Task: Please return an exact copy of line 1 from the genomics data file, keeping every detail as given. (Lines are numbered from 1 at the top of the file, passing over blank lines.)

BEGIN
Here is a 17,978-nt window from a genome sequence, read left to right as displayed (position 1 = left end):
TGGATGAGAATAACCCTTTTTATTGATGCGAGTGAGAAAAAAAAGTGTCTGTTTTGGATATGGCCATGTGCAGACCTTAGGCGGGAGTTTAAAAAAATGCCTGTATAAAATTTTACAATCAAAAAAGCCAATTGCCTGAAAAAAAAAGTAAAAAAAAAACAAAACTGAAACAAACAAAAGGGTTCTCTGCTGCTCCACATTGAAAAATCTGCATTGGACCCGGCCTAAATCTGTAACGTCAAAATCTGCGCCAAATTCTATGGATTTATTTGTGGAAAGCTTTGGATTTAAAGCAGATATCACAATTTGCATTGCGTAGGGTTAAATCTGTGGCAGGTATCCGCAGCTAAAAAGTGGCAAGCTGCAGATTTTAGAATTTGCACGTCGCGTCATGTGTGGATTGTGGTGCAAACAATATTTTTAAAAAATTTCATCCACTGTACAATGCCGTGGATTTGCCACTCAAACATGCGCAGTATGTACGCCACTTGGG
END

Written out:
Here is a 17,978-nt window from a genome sequence, read left to right as displayed (position 1 = left end):